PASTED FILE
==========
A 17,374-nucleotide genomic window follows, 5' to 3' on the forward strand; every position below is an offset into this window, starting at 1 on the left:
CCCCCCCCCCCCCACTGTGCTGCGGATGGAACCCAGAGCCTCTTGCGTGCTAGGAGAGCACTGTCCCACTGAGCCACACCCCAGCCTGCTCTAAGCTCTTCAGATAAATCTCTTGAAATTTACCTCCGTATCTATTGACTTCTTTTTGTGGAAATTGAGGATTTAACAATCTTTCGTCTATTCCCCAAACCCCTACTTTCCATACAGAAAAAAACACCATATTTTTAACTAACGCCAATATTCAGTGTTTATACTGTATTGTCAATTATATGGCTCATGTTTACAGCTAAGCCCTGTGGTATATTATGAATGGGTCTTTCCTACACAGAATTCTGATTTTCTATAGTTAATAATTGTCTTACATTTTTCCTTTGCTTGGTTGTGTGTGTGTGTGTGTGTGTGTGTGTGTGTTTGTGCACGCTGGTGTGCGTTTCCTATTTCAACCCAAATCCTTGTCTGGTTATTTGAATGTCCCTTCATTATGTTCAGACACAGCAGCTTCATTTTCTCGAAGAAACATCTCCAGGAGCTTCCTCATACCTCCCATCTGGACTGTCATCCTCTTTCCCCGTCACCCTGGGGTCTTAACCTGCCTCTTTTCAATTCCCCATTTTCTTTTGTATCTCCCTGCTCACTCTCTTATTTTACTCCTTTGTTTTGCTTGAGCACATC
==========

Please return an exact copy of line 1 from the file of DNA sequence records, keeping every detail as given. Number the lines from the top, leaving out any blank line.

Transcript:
A 17,374-nucleotide genomic window follows, 5' to 3' on the forward strand; every position below is an offset into this window, starting at 1 on the left: